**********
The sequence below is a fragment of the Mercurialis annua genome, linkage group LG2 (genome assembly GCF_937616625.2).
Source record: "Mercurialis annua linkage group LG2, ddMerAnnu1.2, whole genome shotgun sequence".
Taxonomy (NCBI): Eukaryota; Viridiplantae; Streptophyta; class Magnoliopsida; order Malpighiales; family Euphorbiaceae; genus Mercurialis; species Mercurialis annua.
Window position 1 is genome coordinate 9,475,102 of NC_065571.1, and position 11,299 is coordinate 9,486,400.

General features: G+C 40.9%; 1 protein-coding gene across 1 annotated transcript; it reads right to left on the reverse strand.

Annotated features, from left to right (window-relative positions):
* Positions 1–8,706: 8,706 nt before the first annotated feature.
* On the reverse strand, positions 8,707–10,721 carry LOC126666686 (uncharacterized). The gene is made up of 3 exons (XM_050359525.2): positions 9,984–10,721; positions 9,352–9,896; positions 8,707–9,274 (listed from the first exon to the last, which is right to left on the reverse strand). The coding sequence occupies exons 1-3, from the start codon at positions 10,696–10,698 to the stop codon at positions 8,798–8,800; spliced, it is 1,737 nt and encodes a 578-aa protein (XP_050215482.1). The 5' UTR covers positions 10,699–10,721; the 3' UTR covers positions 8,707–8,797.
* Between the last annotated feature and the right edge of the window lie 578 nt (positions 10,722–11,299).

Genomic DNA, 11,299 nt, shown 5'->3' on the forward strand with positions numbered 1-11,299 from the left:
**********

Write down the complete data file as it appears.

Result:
The sequence below is a fragment of the Mercurialis annua genome, linkage group LG2 (genome assembly GCF_937616625.2).
Source record: "Mercurialis annua linkage group LG2, ddMerAnnu1.2, whole genome shotgun sequence".
Taxonomy (NCBI): Eukaryota; Viridiplantae; Streptophyta; class Magnoliopsida; order Malpighiales; family Euphorbiaceae; genus Mercurialis; species Mercurialis annua.
Window position 1 is genome coordinate 9,475,102 of NC_065571.1, and position 11,299 is coordinate 9,486,400.

General features: G+C 40.9%; 1 protein-coding gene across 1 annotated transcript; it reads right to left on the reverse strand.

Annotated features, from left to right (window-relative positions):
* Positions 1–8,706: 8,706 nt before the first annotated feature.
* On the reverse strand, positions 8,707–10,721 carry LOC126666686 (uncharacterized). The gene is made up of 3 exons (XM_050359525.2): positions 9,984–10,721; positions 9,352–9,896; positions 8,707–9,274 (listed from the first exon to the last, which is right to left on the reverse strand). The coding sequence occupies exons 1-3, from the start codon at positions 10,696–10,698 to the stop codon at positions 8,798–8,800; spliced, it is 1,737 nt and encodes a 578-aa protein (XP_050215482.1). The 5' UTR covers positions 10,699–10,721; the 3' UTR covers positions 8,707–8,797.
* Between the last annotated feature and the right edge of the window lie 578 nt (positions 10,722–11,299).

Genomic DNA, 11,299 nt, shown 5'->3' on the forward strand with positions numbered 1-11,299 from the left: